Paul stared at the water, but it was the same still blue. He cut an angry glance at Melissa.
“You told me they would swim past by now,” Paul reminded her.
“Come on, the school of Nemos were pretty cool,” Melissa replied, leaning over the rails.
“They’re clown fish, not Nemos.”
“They’re Nemos and always will be.”
Paul sighed and pushed away from the edge of the ship. There was soon a crinkling sound that caught Melissa’s attention. Turning, she saw Paul opening a bag of chips and reclining on a lounging chair.
“What are you doing?” Melissa asked, causing Paul to pause with a chip hanging in his mouth.
“I thought it was obvious, but I suppose the tropical flavouring threw you off,” Paul replied. “I am enjoying my vacation.”
“But you love turtles. That’s why we’re on this cruise.”
“Didn’t you say it would be a second honey-moon?” Paul asked aghast.
Melissa rolled her eyes and joined him on an adjacent chair.
“You do realize that we only get back in a week,” Melissa told Paul. “This vacation has only just begun.”
“Don’t do it,” Paul told her through a mouthful of chips.
“I want to check out the volcano.”
“I’m not hiking up that ugly mountain.”
“Not mountain; vol-kay-no. Isn’t that cool?”
“What’s cool about a natural disaster zone? What next, Chernobyl?”
“Okay, that was a joke, but you have to admit-”
“Admit that it’s a bad idea? I did.”
Paul cocked his head back and finished off the last few chips. With a lazy throw, the bag was launched from the palm of his hand towards the waste bin. Unfortunately, wind brushing across the cruise ship swept it in and knocked it away.
“Dammit,” Paul muttered, climbing out of this chair, but stopped when a strangely pale hand signalled.
A man wearing Bermuda shorts and a straw hat plucked the bag and threw it away. He smiled and nodded at Paul before climbing into one of the lounging chairs himself.
“Thanks, man,” Paul replied, falling back into cruise bliss.
“Don’t mention it,” the stranger replied calmly.
“Excuse me, do you know when the turtles will swim by?” Melissa asked the stranger.
“Not for another hour, you two can relax until then,” the stranger murmured thoughtfully, before cracking open what looked like a romance novel.
“Uh...thank you,” Melissa continued, trying not to giggle.
To Paul's amusement, it was exactly that and he exchanged a smirk with his wife. Still, an hour gave them plenty of time to catch some rays and stare at the vast ocean. Paul found it more than relaxing as his eyes fluttered trying to stay open. However, the inevitable happened and he soon nodded off, leaving Melissa to pass time talking to the curious stranger.
“What brought you on the cruise?” Melissa asked.
“Hmm,” the stranger hummed thoughtfully as he rested the book against his chest. “I don’t often get a break from work, you see? Even now, as I rest, so much needs to be done, but an old friend told me that a week away from it all won’t be the end of the world.”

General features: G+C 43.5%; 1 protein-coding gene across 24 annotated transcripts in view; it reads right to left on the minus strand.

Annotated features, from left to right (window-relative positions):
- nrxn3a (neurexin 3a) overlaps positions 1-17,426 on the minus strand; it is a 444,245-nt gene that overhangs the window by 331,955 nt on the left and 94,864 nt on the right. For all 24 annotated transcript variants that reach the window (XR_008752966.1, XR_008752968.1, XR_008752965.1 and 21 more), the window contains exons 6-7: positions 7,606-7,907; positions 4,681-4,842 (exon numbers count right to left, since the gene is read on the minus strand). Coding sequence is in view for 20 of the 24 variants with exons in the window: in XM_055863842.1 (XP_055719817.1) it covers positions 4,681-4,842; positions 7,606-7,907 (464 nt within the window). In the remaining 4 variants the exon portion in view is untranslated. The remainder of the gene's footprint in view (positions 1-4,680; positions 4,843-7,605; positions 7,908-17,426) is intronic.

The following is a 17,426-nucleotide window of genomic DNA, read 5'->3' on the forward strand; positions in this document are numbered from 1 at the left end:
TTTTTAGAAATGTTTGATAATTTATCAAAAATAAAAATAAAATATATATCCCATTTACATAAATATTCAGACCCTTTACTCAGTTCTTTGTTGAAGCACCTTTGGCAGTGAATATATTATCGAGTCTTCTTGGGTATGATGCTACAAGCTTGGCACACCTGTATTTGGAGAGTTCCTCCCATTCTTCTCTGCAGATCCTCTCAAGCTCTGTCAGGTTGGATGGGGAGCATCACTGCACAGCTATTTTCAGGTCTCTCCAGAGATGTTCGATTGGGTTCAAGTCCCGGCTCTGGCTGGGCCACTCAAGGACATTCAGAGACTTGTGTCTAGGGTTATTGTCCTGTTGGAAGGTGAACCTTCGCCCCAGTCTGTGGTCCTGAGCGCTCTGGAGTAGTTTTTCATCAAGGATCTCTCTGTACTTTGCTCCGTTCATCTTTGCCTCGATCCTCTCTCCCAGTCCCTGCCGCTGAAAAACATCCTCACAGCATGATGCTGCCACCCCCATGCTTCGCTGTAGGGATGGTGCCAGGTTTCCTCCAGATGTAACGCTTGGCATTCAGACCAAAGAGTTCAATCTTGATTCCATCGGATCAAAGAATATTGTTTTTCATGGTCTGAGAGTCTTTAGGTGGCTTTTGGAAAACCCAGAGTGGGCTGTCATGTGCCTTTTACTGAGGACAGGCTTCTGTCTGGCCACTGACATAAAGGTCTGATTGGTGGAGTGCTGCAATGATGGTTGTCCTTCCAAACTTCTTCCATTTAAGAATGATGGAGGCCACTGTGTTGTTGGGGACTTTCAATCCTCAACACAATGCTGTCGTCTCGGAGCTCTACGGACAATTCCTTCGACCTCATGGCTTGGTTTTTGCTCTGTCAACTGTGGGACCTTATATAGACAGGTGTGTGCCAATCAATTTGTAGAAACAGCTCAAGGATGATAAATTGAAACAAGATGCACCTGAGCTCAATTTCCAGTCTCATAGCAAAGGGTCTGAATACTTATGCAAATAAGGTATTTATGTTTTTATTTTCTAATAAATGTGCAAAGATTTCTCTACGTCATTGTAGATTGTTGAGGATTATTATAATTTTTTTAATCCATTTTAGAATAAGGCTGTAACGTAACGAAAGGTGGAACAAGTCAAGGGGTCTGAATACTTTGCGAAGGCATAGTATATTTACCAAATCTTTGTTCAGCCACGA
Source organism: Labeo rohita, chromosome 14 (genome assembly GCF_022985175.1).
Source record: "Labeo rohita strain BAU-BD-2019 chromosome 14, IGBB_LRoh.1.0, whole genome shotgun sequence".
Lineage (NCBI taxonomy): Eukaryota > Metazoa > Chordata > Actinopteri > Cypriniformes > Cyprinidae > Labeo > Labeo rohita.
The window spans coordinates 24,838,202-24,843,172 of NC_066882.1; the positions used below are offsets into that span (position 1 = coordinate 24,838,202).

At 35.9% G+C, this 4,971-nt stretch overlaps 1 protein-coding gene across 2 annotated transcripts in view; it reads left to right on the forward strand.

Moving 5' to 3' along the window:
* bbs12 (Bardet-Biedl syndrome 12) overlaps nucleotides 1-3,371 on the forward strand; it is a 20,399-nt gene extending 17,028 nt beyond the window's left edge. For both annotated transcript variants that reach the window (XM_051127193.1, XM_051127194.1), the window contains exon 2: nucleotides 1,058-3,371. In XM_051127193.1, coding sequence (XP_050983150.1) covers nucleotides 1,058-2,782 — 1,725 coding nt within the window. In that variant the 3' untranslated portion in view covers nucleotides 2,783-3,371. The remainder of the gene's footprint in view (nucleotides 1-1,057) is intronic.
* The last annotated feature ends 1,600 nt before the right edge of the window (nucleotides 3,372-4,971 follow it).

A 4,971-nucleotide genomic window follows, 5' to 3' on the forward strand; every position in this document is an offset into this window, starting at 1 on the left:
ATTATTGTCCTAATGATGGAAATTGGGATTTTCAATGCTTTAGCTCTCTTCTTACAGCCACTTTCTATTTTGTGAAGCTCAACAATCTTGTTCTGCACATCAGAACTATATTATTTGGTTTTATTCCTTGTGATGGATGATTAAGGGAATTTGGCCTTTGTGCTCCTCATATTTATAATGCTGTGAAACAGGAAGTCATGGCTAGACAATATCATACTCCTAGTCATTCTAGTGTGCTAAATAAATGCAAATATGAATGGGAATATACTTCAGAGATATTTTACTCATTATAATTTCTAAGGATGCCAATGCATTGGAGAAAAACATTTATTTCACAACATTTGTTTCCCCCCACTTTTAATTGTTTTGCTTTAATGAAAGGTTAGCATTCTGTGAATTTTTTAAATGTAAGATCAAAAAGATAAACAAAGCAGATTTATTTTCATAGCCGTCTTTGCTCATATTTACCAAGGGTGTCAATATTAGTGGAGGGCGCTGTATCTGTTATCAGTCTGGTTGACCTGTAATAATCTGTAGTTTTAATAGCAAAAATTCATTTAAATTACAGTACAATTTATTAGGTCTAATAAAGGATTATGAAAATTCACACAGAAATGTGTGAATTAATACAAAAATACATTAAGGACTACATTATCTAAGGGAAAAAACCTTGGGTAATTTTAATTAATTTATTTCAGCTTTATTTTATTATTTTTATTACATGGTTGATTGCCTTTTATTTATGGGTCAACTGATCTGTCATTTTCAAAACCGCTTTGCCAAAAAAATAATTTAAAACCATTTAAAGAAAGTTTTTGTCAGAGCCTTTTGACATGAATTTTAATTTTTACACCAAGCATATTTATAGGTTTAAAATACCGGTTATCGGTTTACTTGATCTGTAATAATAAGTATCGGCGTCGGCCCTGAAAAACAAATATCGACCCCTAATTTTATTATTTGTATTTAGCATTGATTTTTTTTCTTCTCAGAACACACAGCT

“Wow, big company?” Melissa asked.
“You could say that, but I work with a lot of people,” the stranger replied happily. “I rather enjoy company, but they don’t often enjoy mine.”
“What is it you do?”
“Uh...well, you could say I’m in the medical profession, but in some ways it’s best if nobody sees me.”
“Not gonna tell me, huh?”
“Well, I don’t want to lie, but you’re better off not knowing.”
“Well, in that case, I won’t tell you what I do for a living.”
The stranger laughed, shaking his head happily.
“You work with flowers, right?” the stranger asked.
Melissa looked at the man, surprised.
“How did you know that?” she asked.
“It was actually a lucky guess,” the stranger laughed. “Growing or selling?”
“Uh..the growing. I work with various florists. The city could always use some more flowers.”
“It can be dreadfully grey, but New Haven has its moments.”
“You live there too?”
“Oh no, I have a little place in Hong Kong actually.”
While Melissa grew more interested in the man, a question crossed her mind that should have crossed it sooner.
“Sorry, but I didn’t get your name,” Melissa murmured, her mind now struggling to collect itself. She didn’t get a chance to hear it as her vision faded.
With a loud yawn, Melissa apologised to the stranger and fell asleep in an instant. Both Melissa and Paul slept happily while Death opened his book once more and continued reading. The two were an interesting bunch, but Elizabeth had just learned the Count’s secret.
Diving back into a fantasy world that captured Death’s attention, various people walked past paying the pale man a curious glance. All saw him for what he was, a skeleton, but nobody was perplexed. With a brief glance, they continued as if nothing happened and Death barely noticed.
Time passed happily, but soon he noted the time in his head. Climbing out of the lounging chair, he neared Paul. By simply walking past, Paul raised from his slumber, as if woken up by his own free will.
“The turtles are nearly here,” Death pointed out, leaning over the edge.
Paul heard Death’s call and walked over to Melissa, waking her up. The two, still yawning, approached the railing and stared out at the blue ocean. The water was a wonderful shade of blue, but the assortment of colours that passed the ship were the real star.
The shells had been decorated with all manner of algae and coral, somehow thriving on the backs of these turtles after all these years. Paul was awestruck, having a true love for the animal, that Melissa found more charming than strange.
“You have to admit-” Melissa began.
“That this is better than our first honeymoon?” Paul joked, only to receive a humoured slap across his arm.
“Just for that, you are definitely hiking up a volcano with me.”
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